I thought for sure we’d heard the last from Sir Galgadin, Headmaster of the Warrior-in-Hero-Training School of the Round Table, after he rushed off last time to slay a dragon. But lo and behold, what did I find on my doorstep yesterday evening, but a missive written on ancient parchment, sealed with the WIHT crest, and apparently delivered by carrier pigeon …
It’s been a lamentably long time since my last post here on this good blog, but I do have the best of excuses. Or perhaps the worst, depending on your point of view.
I was forced to rush off last time to deal with a livestock stealing dragon that has been terrorizing the countryside with his terrible breath and BBQ sauce. Apparently he likes the taste of toasted knight almost as much as he likes roast mutton or seared villager.
Needless to say, the villagers of Hardale need fear said dragon no longer.
And I’m pleased to announce my release—at last!—from the Extreme Burns section of the Hospital. Note to self: plate mail is a marvelous conductor of heat.
This serves as a remarkable introduction for my next topic in our Questology 101 series: First Aid Kits.
I know it sounds a rather mundane topic, when we could be talking about three ways to dismantle a troll bridge, or Odysseus’ fool proof method for escaping a cyclops’ cooking pot, but having a good first aid kit just might save your life.
Knight errantry is not the safest vocation in the world. There are certain unavoidable occupational hazards: sword wounds, arrow wounds, dragon fire, dragon claws, and saddle sores to name a few.
A good quester never travels without a well-stocked first aid kit, including the following items:
Please! It’s not like we’re living in the Dark Ages here. A few rolls of clean bandages should more than cover the usual quest. There is absolutely no need for a hero to tear a strip off his filthy, blood stained shirt to bandage a wound. Can you imagine a more perfect breeding ground for infection?
Such things belong only to the movies … and perhaps the most epic of battles where you scarce have time between one fight-for-your-life and the next. Otherwise, pack clean bandages and always restock whenever you are in a (more) civilized part of the world.
Gangrene is a more terrible killer than most monsters I’ve battled. Infection should be avoided at all costs. (Hence the emphasis on clean bandages!) Unfortunately, a good antiseptic is often worth its price in gold, so many healers resort to using wine. When in doubt, at least rinse the wound with good clean water to remove any foreign agents before bandaging … with clean bandages.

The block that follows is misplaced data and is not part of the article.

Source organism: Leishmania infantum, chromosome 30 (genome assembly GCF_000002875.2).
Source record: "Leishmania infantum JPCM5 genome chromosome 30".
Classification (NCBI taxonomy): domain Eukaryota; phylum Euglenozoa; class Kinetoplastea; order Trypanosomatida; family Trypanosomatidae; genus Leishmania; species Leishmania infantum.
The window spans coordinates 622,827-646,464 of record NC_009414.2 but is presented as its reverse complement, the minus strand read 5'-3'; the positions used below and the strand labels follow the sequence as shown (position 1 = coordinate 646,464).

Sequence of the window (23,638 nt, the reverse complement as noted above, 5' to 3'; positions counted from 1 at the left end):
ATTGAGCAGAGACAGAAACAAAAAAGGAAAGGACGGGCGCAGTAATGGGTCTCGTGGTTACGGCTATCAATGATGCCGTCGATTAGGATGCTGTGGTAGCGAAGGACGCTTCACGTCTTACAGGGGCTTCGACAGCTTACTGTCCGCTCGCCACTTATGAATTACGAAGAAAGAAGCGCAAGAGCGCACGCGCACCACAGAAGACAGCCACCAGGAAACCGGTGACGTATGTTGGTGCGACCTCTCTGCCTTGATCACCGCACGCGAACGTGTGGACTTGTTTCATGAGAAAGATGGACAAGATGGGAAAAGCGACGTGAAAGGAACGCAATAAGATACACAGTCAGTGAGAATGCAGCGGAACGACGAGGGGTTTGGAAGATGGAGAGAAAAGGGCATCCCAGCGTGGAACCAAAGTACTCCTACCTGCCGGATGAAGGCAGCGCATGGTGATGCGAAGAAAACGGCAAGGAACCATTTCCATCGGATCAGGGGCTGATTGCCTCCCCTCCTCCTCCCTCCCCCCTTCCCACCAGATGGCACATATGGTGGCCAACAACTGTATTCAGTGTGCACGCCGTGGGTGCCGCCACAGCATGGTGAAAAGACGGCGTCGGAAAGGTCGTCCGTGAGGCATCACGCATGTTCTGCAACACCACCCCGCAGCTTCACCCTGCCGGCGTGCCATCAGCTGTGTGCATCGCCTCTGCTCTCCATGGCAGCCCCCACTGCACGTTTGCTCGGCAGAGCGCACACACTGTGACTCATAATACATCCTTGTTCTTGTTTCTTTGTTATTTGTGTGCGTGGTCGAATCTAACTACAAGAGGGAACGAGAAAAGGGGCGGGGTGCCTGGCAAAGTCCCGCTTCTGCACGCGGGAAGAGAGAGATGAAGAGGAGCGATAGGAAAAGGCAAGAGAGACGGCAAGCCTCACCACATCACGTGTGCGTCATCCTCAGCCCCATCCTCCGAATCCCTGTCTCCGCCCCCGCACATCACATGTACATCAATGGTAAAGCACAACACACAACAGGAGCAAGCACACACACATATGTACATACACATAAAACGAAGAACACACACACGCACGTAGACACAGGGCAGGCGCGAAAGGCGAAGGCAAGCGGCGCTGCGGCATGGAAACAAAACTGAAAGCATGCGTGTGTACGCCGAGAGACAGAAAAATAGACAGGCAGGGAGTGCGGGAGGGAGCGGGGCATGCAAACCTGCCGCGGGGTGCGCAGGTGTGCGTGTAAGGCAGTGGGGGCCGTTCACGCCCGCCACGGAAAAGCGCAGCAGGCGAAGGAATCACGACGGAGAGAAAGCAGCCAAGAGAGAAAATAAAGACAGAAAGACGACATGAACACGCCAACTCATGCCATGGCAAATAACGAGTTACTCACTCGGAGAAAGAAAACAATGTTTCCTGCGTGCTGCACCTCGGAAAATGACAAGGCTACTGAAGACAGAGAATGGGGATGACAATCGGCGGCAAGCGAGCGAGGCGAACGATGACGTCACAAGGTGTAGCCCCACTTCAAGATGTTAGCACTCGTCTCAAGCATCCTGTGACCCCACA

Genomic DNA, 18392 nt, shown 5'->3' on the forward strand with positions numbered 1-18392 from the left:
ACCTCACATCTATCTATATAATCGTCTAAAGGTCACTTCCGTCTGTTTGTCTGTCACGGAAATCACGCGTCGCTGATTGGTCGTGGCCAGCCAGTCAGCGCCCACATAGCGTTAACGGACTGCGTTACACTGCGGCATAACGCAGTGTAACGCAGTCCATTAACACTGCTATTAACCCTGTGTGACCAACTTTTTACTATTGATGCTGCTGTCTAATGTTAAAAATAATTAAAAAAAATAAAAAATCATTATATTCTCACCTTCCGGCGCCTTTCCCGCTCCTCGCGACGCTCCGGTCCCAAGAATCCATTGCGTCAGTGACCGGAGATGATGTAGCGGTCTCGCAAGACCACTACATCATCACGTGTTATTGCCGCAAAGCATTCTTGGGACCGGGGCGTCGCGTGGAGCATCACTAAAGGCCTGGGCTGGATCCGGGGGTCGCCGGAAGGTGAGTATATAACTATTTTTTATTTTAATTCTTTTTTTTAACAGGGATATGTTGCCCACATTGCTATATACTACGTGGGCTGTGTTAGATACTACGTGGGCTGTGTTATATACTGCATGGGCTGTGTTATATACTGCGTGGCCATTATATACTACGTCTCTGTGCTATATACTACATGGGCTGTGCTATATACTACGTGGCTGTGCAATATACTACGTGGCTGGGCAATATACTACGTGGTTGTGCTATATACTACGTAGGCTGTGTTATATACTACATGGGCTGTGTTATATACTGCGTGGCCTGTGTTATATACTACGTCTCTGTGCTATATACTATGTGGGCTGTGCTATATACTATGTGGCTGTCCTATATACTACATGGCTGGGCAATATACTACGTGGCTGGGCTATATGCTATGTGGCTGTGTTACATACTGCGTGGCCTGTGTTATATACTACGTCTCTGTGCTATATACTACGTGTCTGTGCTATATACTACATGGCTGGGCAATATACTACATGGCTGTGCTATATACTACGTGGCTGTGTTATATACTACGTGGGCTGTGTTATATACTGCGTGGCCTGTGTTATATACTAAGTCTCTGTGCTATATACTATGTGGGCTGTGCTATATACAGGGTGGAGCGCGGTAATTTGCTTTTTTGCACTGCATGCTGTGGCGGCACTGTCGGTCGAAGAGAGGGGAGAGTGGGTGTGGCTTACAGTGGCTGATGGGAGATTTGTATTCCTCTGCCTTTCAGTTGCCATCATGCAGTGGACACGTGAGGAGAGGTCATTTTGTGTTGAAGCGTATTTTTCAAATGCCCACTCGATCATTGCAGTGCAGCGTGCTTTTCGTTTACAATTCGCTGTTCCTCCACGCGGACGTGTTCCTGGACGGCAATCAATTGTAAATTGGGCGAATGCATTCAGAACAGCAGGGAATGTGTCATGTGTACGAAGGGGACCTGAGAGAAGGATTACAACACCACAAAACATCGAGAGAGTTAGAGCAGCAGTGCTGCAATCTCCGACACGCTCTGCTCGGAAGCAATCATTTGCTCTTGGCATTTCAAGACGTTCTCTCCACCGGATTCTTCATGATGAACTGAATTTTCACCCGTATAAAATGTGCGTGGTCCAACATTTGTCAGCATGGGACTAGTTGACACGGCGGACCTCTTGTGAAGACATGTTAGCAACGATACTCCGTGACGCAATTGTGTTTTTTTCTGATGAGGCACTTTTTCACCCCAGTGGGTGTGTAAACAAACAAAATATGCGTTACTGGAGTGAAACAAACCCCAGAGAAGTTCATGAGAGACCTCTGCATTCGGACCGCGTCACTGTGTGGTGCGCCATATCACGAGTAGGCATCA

There are many herbs considered of medicinal value, however, I am a knight and therefore neither an herbalist nor an apothecary. I insist you visit your local physician for suggestions before heading out into the field with an incomplete or inadequate first aid kid. Some herbs commonly used for the treatment of questing injuries are yarrow (excellent for staunching wounds or stopping a nosebleed) and comfrey (also called knitbone, used as a compress on fractures, bruises, and other injuries). Again, I advise you to consult your local physician.
A curved needle, silk thread (if you’re rich) and sinew (if you’re not), and you’ve got yourself an excellent sutures kit. I know, I know, it’s all about the scars! They make a quester look so terribly heroic and ruggedly, dashingly handsome … but not at the risk of infection. A good first aid kid should include the supplies necessary to perform a simple suturing.
Remember the dragon I was just telling you about? They’re more plentiful than most people care to admit. And dragon burns aren’t the only burns you’re liable to deal with on your quest, rope burns, sun burns, hot soup burns … you name it. A good burn cream is always quite handy to have around. Aloe vera in its raw, natural form can be purchased from most apothecaries, or plucked straight from the wild in more arid locales.
This is another highly useful tool. All it requires is a few strips of cloth—you did pack all those clean bandages, right?—and a stick. You simply tie the strips of cloth above the wound, place the stick inside the knot and turn the stick to tighten the cloth, cutting off the flow of blood.
Warning: this is highly dangerous in that it can cause permanent damage and loss of life in the limb. Heroes should only use a tourniquet to stop bleeding as a last resort.
Of course you should pack a tinderbox anyway whenever you’re heading out on a quest, but the ability to start a fire does round off your first aid kit nicely. Sometimes, cauterization is the only way to handle a wound out in the wild. And without a tinderbox, you’re plain out of luck.
Various magical objects with mysterious healing powers
There are many known (and unknown) objects in the fantasy realms with magical healing powers. Lucy’s cordial. Ambrosia. Rapunzel’s hair. Etc. If you can get your hands on one of these, I highly recommend you keep it on your person at all times. Never let it out of your sight. And use it with care. For with great power comes … oh, never mind. Just don’t waste it.
Consider yourself warned.
~ Sir Galgadin
Headmaster WIHT School of the Round Table
Well, that certainly was informative! I’m pleased Sir Galgadin was able to join us again … I think. What are some things you (or your heroes) might consider packing in your ultimate quester’s first aid kit?